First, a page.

Dead links, or 404 Not Found errors, can be annoying. Have too many, and they can increase your website’s bounce rate, and lower it’s search engine optimization performance. Follow our guide to learning what dead links are, what causes them, and how to find and remove them from your site.
Types of dead links
There are different sorts of dead links. The simplest are spelling errors in URLs, for example if somebody types www.exampel.com/info into a browser instead of www.example.com/info, they could be met with a dead link, if the /info page doesn’t exist on that domain.
There’s little you can do to guard against visitors making spelling mistakes. The good news is browsers often auto-fill common sites or repeat visits, minimizing this risk. You can also do your bit by keeping links short and simple. Users are less likely to misspell www.example.com/info than they are www.example.com/information-terms-and-conditions.
Other links, however, you do have control over.
Renamed and deleted pages
An URL slug (the part after the domain name) is usually based on the page title, e.g. /info, /about, or /terms. Each page and post on your site has a unique slug. Sometimes site owners will change slugs after a page has been published—for example during a site rebrand you might decide to shorten /terms-and-conditions to /terms. The decision to change the slug might be made for all the right reasons, but every link containing the old URL is now a dead link.
Equally, if you delete a page, you’ve created more dead links. Every alteration you make to any URL comes with this possibility. The simplest solution is not to change or delete pages once you’ve published them, but that isn’t always possible as websites grow and develop. What you have to do instead is try to minimize the damage those changes can cause.
Finding dead links
The first step is finding your dead links. Within your own site, this is easiest to do when you make the change that causes them. Say you change your /terms page to shorten the slug. You then need to find all the places where you’ve linked to your old terms slug and update it. With some slugs that will be easier than others. If you have pingbacks (or trackbacks) activated, they can show you where your incoming links come from.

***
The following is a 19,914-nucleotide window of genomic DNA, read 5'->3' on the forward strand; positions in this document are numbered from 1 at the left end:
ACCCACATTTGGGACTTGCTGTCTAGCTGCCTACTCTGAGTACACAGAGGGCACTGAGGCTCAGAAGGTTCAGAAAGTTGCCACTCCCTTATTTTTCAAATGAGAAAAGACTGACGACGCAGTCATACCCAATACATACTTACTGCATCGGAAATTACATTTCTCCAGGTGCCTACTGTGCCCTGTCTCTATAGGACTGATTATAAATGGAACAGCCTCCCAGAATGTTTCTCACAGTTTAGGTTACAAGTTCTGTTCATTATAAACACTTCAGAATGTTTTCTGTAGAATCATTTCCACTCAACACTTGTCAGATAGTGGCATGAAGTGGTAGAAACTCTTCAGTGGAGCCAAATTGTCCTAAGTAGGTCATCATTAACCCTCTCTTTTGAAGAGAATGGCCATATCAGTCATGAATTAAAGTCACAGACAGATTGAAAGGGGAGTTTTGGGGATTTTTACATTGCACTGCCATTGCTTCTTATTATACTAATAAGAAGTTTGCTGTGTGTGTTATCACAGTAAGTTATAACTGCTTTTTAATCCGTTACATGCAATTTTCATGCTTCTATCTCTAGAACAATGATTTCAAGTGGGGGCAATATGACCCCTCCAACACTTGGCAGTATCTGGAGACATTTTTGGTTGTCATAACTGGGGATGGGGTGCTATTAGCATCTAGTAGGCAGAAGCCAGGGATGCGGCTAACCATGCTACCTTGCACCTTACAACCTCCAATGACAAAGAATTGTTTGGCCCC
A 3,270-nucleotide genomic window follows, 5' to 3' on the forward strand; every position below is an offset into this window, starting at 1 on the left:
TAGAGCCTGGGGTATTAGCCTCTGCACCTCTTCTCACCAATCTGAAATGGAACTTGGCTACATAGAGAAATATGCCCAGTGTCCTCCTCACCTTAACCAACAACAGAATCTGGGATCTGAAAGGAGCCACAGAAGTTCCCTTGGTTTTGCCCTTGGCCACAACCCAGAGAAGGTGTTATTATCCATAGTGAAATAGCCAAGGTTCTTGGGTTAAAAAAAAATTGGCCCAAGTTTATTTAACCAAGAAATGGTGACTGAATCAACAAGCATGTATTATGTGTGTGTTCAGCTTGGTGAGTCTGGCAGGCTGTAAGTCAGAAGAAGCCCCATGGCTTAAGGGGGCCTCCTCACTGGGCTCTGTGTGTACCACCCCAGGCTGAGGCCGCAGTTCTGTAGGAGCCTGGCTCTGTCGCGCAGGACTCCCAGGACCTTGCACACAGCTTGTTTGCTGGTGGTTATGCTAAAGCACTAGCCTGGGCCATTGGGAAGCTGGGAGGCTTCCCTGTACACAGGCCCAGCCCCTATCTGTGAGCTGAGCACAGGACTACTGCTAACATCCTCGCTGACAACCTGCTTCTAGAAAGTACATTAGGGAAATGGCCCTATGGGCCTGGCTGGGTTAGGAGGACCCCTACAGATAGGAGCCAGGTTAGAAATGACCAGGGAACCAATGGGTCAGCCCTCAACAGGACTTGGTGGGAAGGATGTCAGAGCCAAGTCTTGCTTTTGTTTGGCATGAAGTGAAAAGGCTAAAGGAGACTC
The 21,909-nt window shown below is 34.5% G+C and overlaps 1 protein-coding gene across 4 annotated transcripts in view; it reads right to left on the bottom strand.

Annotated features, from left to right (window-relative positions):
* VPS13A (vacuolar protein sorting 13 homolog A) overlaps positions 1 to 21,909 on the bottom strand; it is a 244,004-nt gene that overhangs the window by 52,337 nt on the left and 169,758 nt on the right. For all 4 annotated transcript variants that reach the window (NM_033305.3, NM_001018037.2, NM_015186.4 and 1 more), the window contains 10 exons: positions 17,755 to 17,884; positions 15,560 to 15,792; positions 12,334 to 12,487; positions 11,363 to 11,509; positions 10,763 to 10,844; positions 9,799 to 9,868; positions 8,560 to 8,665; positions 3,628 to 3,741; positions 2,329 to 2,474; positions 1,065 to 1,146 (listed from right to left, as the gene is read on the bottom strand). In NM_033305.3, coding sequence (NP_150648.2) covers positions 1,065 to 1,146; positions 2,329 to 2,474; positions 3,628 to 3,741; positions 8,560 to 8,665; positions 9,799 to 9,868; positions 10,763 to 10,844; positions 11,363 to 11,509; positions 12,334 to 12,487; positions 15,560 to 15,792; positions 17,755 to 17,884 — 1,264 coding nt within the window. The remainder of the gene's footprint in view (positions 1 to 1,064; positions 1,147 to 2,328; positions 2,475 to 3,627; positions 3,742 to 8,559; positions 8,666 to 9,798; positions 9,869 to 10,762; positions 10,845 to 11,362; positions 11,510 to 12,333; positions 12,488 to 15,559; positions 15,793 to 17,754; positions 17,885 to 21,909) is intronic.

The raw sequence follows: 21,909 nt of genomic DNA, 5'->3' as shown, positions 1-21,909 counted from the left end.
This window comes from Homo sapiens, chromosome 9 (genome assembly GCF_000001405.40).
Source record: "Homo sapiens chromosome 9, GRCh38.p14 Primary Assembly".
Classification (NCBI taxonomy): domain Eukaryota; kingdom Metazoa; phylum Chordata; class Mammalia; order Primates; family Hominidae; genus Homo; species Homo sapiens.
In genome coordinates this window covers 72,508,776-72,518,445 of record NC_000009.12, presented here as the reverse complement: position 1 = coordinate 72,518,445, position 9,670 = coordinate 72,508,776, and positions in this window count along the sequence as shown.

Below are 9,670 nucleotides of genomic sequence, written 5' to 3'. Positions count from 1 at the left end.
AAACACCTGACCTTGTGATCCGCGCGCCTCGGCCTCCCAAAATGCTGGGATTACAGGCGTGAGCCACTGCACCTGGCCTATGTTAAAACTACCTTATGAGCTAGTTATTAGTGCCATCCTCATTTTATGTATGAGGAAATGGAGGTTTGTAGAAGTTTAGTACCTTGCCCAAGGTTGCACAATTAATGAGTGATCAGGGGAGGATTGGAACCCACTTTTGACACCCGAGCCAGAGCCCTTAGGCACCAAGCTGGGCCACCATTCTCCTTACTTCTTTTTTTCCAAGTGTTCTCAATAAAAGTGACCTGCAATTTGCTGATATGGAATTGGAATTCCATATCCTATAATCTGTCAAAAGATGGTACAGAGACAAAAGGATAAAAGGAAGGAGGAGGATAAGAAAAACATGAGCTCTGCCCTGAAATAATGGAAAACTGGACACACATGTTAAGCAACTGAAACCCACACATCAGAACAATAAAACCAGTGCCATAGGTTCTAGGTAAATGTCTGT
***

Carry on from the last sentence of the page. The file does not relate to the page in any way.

When incoming links are external—from sites other than your own—there isn’t anything you can do to change them. Instead the easiest way to stop them becoming dead links is to use 301 redirects. A redirect tells any browser that tries to go to Page X to go to Page Y instead. A redirect can be set up with a simple instruction in your .htaccess file, or even by using a plugin.
External dead links
Chances are if you’ve linked out to other sites, you’ve got dead links where they’ve been updated as well. Finding these is harder, but can still be done. There are broken link checkers available online, or for more extensive checks use SEO crawler software like Screaming Frog. This software will search all the links on your site and produce a list of the ones that lead to 404 Not Found errors. You can then remove or update the link.
Finding and removing dead links might seem like more trouble than it’s worth, but it does have some key benefits. Firstly, dead links are annoying. If the links on your site are broken, it negatively affects your site’s reputability. And if inbound links are broken, people will be confronted with errors instead of your wonderful content, and they’ll bounce. High bounce rates and significant numbers of dead links are both red flags to search engines. If you want to boost your SEO, it’s a good place to start.
If you want help eliminating dead links from your website, or don’t feel confident making changes to your .htaccess file, pick a plan and let TechTe.am’s friendly experts do the hard work for you!